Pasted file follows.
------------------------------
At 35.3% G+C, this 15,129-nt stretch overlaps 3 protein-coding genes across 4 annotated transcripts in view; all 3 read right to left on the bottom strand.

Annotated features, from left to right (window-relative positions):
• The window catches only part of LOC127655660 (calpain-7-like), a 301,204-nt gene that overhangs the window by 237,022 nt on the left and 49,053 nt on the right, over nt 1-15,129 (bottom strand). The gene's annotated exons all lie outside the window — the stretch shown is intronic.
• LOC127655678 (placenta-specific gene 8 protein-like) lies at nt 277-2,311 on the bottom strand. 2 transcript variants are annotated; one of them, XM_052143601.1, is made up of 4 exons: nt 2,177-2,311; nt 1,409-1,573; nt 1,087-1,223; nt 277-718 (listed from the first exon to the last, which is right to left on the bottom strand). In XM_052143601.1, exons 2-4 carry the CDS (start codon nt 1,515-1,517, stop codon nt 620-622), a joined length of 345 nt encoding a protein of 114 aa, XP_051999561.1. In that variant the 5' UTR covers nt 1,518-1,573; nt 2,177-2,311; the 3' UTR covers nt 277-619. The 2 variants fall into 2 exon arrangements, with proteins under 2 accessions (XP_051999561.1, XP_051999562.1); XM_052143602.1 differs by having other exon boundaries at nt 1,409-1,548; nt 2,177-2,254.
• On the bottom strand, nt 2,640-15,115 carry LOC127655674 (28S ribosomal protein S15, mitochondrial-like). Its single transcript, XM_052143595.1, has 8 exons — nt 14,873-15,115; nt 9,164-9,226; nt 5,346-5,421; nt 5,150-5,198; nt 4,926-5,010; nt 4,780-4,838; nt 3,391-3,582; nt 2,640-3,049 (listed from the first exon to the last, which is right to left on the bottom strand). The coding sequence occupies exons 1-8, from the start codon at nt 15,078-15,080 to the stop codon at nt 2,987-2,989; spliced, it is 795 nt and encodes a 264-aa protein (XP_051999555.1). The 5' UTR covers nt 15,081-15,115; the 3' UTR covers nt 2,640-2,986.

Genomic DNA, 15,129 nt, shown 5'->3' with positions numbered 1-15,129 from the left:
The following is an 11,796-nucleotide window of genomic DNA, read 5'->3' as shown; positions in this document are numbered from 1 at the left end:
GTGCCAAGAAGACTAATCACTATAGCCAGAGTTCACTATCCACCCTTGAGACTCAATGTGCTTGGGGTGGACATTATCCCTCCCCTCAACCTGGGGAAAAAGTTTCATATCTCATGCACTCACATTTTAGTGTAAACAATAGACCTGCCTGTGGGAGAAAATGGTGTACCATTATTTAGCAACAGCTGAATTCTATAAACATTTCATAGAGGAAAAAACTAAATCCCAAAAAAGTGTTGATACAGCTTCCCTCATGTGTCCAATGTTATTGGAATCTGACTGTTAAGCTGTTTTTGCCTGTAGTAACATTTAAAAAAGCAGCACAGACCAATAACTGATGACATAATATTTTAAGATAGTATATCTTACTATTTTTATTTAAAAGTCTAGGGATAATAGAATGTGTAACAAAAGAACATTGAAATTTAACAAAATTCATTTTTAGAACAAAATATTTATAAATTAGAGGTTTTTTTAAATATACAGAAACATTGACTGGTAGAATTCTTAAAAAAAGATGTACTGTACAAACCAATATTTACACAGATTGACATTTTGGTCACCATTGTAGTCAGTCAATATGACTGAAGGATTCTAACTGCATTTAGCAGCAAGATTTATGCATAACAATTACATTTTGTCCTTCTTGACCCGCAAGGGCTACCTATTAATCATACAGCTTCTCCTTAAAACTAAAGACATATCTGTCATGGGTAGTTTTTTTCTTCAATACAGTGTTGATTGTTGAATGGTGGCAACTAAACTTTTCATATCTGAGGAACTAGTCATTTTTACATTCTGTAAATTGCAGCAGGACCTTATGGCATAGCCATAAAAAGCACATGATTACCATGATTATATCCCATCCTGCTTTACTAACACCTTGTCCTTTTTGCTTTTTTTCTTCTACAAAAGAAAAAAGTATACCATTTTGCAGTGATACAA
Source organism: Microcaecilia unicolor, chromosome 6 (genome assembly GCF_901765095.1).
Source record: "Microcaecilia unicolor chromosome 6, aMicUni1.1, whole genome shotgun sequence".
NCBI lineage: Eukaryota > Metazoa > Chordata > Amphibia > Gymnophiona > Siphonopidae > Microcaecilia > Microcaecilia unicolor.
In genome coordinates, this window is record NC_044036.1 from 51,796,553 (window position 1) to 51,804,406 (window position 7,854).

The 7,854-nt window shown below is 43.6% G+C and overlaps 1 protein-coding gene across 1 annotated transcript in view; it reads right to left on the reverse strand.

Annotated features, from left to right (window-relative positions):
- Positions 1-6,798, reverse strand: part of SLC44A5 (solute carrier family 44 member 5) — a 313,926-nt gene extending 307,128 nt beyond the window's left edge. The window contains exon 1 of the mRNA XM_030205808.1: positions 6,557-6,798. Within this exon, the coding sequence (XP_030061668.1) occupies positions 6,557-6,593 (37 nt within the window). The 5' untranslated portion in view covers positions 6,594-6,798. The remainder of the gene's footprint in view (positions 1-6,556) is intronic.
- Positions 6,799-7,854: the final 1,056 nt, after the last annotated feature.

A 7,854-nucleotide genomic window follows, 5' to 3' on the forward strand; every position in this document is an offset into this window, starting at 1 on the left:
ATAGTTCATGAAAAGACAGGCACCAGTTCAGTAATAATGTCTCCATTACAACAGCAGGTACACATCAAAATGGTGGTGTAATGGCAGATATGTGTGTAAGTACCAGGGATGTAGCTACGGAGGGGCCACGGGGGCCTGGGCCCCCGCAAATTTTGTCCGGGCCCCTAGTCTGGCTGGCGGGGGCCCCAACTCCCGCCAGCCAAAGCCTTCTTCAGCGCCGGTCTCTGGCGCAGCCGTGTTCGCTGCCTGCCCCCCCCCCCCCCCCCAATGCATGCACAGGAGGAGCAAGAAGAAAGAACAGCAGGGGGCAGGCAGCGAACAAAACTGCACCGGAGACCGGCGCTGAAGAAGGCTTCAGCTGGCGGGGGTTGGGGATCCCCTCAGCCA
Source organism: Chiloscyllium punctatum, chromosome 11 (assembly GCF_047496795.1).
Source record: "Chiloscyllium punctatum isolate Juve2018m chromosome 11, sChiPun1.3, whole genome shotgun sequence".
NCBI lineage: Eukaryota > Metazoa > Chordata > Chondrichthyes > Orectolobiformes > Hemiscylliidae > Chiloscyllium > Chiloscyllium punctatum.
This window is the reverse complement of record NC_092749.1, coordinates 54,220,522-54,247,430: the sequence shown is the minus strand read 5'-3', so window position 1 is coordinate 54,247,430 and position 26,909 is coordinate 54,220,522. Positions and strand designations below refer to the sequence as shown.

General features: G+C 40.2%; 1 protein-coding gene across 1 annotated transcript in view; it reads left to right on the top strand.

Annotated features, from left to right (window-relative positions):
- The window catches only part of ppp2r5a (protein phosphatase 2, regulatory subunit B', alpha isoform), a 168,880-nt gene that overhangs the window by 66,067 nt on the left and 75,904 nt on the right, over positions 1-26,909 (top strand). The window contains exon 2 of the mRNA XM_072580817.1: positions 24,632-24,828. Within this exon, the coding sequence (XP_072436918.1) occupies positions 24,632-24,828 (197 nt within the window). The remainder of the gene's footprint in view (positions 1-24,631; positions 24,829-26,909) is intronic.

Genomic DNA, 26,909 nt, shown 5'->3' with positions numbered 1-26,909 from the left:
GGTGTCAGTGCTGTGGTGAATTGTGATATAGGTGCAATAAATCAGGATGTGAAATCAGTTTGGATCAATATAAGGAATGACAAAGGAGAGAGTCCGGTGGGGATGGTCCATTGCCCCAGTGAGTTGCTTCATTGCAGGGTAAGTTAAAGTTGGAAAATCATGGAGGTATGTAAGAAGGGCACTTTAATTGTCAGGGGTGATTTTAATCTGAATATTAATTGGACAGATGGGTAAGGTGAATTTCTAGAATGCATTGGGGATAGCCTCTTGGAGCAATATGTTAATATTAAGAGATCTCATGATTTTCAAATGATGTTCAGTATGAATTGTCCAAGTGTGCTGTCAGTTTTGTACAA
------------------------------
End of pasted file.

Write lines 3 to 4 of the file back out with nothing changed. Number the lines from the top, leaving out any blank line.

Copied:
• The window catches only part of LOC127655660 (calpain-7-like), a 301,204-nt gene that overhangs the window by 237,022 nt on the left and 49,053 nt on the right, over nt 1-15,129 (bottom strand). The gene's annotated exons all lie outside the window — the stretch shown is intronic.
• LOC127655678 (placenta-specific gene 8 protein-like) lies at nt 277-2,311 on the bottom strand. 2 transcript variants are annotated; one of them, XM_052143601.1, is made up of 4 exons: nt 2,177-2,311; nt 1,409-1,573; nt 1,087-1,223; nt 277-718 (listed from the first exon to the last, which is right to left on the bottom strand). In XM_052143601.1, exons 2-4 carry the CDS (start codon nt 1,515-1,517, stop codon nt 620-622), a joined length of 345 nt encoding a protein of 114 aa, XP_051999561.1. In that variant the 5' UTR covers nt 1,518-1,573; nt 2,177-2,311; the 3' UTR covers nt 277-619. The 2 variants fall into 2 exon arrangements, with proteins under 2 accessions (XP_051999561.1, XP_051999562.1); XM_052143602.1 differs by having other exon boundaries at nt 1,409-1,548; nt 2,177-2,254.